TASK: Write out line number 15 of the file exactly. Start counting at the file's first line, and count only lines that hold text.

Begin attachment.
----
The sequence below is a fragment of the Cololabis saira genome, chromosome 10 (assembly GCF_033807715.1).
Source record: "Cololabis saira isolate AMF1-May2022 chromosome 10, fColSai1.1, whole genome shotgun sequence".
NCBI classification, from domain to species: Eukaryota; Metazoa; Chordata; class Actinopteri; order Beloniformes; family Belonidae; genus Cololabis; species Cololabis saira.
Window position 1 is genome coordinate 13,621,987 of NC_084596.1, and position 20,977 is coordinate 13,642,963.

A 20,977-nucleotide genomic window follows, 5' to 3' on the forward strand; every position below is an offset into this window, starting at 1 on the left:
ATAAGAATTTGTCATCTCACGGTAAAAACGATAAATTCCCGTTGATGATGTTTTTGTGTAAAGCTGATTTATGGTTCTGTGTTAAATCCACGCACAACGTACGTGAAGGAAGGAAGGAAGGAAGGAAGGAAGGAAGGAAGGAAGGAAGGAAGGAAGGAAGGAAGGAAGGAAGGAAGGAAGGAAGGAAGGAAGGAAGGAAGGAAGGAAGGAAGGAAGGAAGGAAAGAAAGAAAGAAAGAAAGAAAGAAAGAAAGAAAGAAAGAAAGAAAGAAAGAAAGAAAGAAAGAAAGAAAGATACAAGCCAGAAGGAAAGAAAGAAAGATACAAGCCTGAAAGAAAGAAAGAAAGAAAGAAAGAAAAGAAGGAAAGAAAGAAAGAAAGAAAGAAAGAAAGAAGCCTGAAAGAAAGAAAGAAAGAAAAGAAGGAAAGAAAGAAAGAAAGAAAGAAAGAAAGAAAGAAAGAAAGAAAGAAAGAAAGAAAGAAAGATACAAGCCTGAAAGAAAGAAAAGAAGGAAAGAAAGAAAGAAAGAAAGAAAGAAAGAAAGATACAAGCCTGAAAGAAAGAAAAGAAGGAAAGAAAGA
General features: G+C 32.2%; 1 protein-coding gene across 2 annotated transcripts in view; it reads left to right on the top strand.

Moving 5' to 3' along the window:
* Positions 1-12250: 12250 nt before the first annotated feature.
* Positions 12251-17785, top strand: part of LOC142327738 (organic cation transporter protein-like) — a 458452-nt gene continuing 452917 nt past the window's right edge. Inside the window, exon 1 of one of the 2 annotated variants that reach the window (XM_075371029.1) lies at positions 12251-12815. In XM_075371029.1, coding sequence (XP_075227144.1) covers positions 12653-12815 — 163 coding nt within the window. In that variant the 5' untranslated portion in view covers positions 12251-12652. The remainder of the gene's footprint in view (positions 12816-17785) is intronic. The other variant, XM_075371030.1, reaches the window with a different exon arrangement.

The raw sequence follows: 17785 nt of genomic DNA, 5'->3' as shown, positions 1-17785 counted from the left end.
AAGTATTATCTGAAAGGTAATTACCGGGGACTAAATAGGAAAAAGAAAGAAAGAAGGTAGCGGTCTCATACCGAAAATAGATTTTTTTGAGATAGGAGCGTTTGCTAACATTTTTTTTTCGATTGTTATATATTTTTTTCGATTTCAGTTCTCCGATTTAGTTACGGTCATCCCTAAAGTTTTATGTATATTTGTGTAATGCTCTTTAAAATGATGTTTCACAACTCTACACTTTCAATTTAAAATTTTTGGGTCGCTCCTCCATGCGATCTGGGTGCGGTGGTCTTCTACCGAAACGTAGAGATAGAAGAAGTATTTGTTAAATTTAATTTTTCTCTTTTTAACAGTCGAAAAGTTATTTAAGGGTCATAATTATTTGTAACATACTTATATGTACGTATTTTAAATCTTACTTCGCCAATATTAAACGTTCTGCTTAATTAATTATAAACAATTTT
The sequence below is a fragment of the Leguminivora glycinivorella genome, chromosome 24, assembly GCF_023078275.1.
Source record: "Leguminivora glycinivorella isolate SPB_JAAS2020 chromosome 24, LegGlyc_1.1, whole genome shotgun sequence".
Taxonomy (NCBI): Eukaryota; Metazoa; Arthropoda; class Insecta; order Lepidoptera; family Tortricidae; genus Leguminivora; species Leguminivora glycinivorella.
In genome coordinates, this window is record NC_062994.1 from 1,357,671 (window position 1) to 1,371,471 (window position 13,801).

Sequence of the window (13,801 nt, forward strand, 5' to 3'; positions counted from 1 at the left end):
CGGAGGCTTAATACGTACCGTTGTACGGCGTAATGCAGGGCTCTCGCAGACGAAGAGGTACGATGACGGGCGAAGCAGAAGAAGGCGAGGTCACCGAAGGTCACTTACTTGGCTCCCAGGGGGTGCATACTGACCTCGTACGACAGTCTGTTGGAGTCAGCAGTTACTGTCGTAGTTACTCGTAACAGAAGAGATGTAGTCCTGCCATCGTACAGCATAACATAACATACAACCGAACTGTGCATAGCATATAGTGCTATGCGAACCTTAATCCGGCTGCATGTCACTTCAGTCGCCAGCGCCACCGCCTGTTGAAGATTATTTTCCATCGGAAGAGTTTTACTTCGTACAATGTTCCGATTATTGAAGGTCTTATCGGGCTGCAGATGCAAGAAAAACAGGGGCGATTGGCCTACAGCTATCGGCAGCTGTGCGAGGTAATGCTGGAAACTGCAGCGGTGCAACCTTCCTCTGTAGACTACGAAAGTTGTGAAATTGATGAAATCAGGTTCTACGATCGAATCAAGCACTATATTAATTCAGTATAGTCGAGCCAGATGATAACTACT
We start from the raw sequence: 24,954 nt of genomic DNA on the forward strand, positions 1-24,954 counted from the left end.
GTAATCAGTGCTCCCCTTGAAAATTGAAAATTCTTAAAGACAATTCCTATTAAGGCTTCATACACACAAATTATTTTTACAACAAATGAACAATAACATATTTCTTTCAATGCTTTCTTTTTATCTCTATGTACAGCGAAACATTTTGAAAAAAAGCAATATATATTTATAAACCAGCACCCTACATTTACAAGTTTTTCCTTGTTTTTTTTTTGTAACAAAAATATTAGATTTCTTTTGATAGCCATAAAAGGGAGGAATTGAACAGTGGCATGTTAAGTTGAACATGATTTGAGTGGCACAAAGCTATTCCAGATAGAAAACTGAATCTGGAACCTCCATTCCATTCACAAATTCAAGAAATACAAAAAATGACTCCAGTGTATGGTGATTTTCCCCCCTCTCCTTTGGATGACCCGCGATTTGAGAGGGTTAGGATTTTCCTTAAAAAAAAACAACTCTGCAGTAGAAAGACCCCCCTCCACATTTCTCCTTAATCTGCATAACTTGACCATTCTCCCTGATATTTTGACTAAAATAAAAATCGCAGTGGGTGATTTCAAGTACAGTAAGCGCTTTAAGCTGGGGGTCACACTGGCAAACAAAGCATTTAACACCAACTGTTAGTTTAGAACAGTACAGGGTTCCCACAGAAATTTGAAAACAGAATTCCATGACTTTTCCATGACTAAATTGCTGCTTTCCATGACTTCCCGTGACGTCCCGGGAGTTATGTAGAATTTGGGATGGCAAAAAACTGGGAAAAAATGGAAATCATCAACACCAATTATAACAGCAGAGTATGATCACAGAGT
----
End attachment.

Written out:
Taxonomy (NCBI): Eukaryota; Metazoa; Arthropoda; class Insecta; order Lepidoptera; family Tortricidae; genus Leguminivora; species Leguminivora glycinivorella.